Magistrate judges are jurists who generally perform minor tasks, like presiding over a traffic court or handling misdemeanor arraignments. They also issue marriage licenses and often sign off on plea agreements on minor criminal actions. Magistrates perform an important function within the legal system, but the wide variety of services they render leads to wide gaps in salary across the country.
Magistrates earn between $35,690 and $82,570, according to PayScale, a national job database. Top average salaries fluctuate across the country and across years of experience, because different court jurisdictions expect their magistrates to perform different functions.
Most magistrates enjoy benefits packages; according to PayScale, 87 percent of them have medical benefits, 56 percent have dental benefits and 49 percent have vision benefits. These extras are not a part of salary but they are an important part of a magistrate's overall compensation package.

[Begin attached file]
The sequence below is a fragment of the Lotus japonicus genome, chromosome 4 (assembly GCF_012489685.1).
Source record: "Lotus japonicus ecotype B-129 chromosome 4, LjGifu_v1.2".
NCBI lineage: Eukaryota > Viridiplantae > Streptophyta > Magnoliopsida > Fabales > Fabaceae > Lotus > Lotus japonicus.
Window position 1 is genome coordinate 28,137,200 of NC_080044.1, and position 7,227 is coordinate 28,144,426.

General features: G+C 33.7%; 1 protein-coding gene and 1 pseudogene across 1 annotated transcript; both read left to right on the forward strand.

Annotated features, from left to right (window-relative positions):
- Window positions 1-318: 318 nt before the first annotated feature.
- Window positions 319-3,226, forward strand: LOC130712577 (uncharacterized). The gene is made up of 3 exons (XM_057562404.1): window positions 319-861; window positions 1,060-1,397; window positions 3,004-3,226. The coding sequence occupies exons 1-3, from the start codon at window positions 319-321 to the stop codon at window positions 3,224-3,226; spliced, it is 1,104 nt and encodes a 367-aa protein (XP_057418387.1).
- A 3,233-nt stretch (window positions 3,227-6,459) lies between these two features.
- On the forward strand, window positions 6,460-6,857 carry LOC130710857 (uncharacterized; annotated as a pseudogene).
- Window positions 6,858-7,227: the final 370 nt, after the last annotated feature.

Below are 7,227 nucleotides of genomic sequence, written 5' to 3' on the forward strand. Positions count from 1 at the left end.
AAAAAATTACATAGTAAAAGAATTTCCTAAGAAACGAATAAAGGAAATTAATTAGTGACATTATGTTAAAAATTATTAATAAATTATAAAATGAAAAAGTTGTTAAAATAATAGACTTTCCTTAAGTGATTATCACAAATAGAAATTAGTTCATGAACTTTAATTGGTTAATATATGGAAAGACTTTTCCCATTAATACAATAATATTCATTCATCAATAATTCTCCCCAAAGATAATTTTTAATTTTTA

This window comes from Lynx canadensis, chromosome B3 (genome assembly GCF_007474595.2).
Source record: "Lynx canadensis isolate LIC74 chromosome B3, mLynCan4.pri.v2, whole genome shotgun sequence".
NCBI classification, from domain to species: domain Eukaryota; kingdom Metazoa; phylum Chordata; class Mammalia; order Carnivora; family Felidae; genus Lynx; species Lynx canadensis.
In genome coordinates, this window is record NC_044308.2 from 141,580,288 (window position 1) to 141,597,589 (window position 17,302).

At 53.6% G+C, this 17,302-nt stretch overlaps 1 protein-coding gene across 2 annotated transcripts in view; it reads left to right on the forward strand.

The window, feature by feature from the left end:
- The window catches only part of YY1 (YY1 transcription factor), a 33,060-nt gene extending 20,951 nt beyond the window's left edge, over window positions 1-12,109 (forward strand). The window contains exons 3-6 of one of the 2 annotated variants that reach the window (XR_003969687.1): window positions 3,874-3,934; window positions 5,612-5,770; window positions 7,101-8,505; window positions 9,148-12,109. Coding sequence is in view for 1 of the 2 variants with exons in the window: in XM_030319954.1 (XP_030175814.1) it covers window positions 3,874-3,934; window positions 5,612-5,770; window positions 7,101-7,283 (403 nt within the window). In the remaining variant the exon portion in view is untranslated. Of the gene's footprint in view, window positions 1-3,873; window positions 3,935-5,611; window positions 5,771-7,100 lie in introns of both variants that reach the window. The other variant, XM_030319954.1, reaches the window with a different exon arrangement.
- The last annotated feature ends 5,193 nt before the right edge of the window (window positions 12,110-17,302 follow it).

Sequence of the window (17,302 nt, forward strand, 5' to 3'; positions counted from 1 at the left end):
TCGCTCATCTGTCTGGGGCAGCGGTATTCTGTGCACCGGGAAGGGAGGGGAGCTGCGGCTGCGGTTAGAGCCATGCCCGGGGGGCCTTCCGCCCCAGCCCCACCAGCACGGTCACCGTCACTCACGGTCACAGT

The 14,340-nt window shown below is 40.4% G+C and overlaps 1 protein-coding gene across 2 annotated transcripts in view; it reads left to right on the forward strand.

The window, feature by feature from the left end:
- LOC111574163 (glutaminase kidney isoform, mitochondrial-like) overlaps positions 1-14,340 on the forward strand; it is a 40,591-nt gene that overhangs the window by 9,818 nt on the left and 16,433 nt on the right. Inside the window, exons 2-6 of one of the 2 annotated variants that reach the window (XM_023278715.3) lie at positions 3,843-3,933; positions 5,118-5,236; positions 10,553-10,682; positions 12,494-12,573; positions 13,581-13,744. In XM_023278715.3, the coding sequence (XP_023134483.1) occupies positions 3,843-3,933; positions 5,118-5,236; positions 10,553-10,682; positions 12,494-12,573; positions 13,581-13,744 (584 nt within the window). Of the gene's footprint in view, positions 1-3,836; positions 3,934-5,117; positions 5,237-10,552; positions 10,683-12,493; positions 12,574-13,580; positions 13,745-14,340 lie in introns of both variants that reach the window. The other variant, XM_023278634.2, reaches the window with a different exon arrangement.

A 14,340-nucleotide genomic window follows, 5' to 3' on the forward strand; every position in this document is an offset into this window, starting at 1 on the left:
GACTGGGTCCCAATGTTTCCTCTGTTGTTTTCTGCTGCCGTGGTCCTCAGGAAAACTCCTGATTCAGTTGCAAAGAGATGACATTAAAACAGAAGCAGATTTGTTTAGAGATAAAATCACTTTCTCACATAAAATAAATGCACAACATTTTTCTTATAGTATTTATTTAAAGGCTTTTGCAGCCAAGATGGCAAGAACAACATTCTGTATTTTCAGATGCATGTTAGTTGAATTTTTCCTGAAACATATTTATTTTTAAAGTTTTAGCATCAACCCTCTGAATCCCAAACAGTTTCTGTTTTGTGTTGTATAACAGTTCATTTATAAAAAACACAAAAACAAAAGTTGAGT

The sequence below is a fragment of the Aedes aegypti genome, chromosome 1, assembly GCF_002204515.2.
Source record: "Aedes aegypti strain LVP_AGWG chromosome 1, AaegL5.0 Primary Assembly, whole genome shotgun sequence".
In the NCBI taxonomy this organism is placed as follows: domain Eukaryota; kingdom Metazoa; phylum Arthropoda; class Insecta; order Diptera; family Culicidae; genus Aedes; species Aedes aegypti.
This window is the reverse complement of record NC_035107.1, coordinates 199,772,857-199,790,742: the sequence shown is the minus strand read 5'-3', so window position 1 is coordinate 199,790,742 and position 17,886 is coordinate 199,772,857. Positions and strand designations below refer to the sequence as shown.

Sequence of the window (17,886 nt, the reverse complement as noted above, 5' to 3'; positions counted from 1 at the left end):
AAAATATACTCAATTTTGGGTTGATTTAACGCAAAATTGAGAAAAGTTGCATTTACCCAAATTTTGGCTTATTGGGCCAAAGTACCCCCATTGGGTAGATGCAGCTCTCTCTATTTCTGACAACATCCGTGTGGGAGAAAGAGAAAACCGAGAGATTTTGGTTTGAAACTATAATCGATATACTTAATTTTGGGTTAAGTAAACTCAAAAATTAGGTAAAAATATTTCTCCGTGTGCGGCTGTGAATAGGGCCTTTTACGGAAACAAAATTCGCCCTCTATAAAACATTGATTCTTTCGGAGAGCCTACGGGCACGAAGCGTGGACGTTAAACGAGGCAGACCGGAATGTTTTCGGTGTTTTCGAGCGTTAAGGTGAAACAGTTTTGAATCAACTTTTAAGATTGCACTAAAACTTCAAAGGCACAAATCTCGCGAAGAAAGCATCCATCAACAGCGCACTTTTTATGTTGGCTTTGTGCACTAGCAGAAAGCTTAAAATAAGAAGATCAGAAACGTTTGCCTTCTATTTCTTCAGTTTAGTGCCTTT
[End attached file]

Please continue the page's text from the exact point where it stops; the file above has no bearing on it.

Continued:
Magistrates must be members of the state bar, so almost all of them are experienced attorneys who seek appointment, election or employment as a local magistrate. PayScale data suggests that many magistrates take a pay cut to wield the gavel, but magistrates can earn more if their work earns them election or appointment as a higher-ranking judge within the state or federal court system.
It is difficult to arrive at a typical salary profile for a magistrate because of the diversity of practice across different court systems. Some jurisdictions use magistrates as part-time adjuncts to normal district judges, while others employ full-time magistrates to manage the initial intake of criminal defendants and small-claims suits. As a rule, the more responsibilities a magistrate must exercise, the more the magistrate will be paid.